Reverend Mack was born on Martin Oâ€™Connorâ€™s Peach Mott Ranch. He was one-quarter Indian and only spoke Spanish until he was twenty-eight years old. His given name, Manchen, came from his paternal grandmotherâ€™s brother who was full Cherokee. His paternal grandfather, Thornton Williams, was a Tom Oâ€™Connor [I] slave. He was freed before emancipation and continued working for the O'Connors as a freedman. His maternal grandparents were Francis Dolly Lewis Weathers and Isaiah Weathers, the famous preacher from Lewis' Bend, the freedman settlement on the San Antonio River. Both of his parents, Emma Weathers Williams and Butler Williams, worked on the Peach Mott Ranch; Butler as a cook. Mack always wanted to be a cowboy. He started working around thirteen years of age. During World War II he rode pasture because of the manpower shortage. Mack was greatly respected by ranch families, both the owners and the employees. On the short list of the most amazing people to work with, his input through the years gave us one of the richest pictures of how it really was and how those who did this work really loved and forever missed it. After his cowhand days were over, Mack became a preacher, a ranger with the Aransas Wildlife Refuge, an expert on nature and edible wild plants, and a respected civic leader.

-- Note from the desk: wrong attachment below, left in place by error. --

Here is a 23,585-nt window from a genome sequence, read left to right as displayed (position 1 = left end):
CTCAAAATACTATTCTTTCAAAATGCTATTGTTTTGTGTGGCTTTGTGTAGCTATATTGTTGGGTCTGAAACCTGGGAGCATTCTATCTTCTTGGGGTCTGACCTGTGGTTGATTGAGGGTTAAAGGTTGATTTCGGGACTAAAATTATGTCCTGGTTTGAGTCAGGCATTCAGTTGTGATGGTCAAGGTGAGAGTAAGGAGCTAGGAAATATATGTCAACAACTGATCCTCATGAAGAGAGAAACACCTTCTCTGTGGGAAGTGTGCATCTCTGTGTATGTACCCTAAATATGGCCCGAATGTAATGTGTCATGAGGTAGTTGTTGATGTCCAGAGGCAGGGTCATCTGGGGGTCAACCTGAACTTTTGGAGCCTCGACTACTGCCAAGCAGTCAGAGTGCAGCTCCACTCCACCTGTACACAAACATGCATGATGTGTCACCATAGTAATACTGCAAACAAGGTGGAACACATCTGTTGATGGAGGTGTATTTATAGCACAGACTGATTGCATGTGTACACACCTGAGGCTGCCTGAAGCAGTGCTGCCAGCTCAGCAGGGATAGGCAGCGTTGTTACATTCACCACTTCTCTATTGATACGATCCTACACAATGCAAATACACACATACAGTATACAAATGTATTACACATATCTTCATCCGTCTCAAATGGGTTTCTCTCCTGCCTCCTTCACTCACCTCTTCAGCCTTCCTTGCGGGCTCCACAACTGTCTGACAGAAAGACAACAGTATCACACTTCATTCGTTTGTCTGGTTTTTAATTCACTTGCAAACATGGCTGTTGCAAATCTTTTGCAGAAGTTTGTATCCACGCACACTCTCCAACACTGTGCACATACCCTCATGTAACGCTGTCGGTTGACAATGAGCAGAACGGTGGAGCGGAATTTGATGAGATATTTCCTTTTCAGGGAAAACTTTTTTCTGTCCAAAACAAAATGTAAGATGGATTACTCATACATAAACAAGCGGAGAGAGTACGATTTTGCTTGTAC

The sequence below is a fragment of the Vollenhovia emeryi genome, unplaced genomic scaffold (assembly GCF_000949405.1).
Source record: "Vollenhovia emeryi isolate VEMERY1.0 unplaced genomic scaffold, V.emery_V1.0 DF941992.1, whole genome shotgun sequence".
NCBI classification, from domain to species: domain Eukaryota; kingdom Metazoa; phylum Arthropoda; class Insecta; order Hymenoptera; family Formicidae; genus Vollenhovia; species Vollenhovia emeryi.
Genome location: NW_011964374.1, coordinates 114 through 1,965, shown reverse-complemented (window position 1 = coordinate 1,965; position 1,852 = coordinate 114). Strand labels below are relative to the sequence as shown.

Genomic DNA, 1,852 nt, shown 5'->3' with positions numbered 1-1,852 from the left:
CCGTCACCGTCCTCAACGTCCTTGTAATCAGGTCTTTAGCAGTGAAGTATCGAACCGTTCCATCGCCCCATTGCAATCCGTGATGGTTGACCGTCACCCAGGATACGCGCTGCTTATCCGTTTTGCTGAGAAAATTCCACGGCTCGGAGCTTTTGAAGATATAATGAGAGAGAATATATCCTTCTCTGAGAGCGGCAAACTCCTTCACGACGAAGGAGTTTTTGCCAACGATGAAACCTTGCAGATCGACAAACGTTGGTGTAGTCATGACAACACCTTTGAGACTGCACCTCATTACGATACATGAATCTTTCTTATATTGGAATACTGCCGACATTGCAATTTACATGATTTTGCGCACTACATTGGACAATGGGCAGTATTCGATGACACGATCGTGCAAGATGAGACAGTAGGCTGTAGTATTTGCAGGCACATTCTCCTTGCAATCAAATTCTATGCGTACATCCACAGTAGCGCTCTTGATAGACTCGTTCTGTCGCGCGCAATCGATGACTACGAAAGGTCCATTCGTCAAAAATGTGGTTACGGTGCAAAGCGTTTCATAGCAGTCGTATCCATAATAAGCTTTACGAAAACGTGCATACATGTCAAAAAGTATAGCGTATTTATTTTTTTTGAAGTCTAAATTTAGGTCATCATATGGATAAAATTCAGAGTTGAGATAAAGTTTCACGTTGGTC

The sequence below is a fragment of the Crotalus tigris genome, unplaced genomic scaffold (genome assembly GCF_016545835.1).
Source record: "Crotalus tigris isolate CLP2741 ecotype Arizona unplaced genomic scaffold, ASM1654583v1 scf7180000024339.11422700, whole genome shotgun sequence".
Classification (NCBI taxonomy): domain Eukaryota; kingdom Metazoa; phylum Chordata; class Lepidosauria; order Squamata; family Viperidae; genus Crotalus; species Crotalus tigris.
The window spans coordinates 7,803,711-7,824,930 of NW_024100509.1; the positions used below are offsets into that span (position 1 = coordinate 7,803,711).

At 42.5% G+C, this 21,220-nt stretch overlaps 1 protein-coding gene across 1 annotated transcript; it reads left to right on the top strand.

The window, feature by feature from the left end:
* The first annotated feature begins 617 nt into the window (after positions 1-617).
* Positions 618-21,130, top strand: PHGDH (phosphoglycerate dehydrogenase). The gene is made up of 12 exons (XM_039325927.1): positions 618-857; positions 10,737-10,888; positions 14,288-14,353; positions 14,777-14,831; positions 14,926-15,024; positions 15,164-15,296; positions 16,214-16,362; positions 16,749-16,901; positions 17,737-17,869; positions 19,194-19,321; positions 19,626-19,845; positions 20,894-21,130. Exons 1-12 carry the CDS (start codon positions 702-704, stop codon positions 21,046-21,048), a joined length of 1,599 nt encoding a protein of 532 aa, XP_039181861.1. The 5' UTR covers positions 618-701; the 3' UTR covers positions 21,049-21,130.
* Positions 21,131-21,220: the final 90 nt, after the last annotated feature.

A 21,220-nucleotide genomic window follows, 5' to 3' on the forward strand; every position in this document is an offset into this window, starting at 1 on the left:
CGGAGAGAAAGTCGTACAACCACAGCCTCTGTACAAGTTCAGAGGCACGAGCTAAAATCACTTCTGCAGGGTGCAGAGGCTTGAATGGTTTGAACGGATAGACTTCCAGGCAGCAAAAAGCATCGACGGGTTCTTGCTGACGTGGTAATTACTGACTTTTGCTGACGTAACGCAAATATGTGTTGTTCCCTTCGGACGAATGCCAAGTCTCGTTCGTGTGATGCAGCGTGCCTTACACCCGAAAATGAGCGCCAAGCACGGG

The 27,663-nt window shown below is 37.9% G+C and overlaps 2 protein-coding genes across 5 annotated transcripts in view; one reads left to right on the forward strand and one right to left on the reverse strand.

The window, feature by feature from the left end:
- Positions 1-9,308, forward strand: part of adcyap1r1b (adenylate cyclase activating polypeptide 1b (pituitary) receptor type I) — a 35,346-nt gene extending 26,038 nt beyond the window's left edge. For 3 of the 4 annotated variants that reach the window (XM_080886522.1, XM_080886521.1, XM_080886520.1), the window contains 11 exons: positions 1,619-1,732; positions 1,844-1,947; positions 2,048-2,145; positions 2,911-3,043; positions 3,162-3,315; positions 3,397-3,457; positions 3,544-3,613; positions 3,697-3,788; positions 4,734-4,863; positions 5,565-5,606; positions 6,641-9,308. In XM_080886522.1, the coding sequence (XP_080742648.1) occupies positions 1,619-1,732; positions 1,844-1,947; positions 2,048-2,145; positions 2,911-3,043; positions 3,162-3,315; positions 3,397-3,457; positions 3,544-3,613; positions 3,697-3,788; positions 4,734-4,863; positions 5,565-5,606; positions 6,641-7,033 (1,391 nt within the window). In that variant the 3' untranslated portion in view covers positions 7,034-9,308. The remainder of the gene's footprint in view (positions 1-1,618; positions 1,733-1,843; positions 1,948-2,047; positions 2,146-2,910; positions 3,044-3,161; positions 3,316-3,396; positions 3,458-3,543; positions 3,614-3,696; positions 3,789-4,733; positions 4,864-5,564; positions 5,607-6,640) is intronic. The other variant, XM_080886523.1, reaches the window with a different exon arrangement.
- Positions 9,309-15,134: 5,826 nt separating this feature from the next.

“I’ll tell you about that ranch life. It was tough, but I never thought about it that way. If it rained, it just rained. Mosquitoes couldn’t get too bad to stop us. When I was a cowboy you were just out there — horses fallin’ on you, calves fallin’on you, your bones gettin’ broke up. If I hadn’t started preachin’, I ’d still be there. If I could recall my days back, I’d go to that ranch rather than anywhere I’ve ever been. I like that life.”
Cryin' For Daylight: Ranching Culture in the Texas Coastal Bend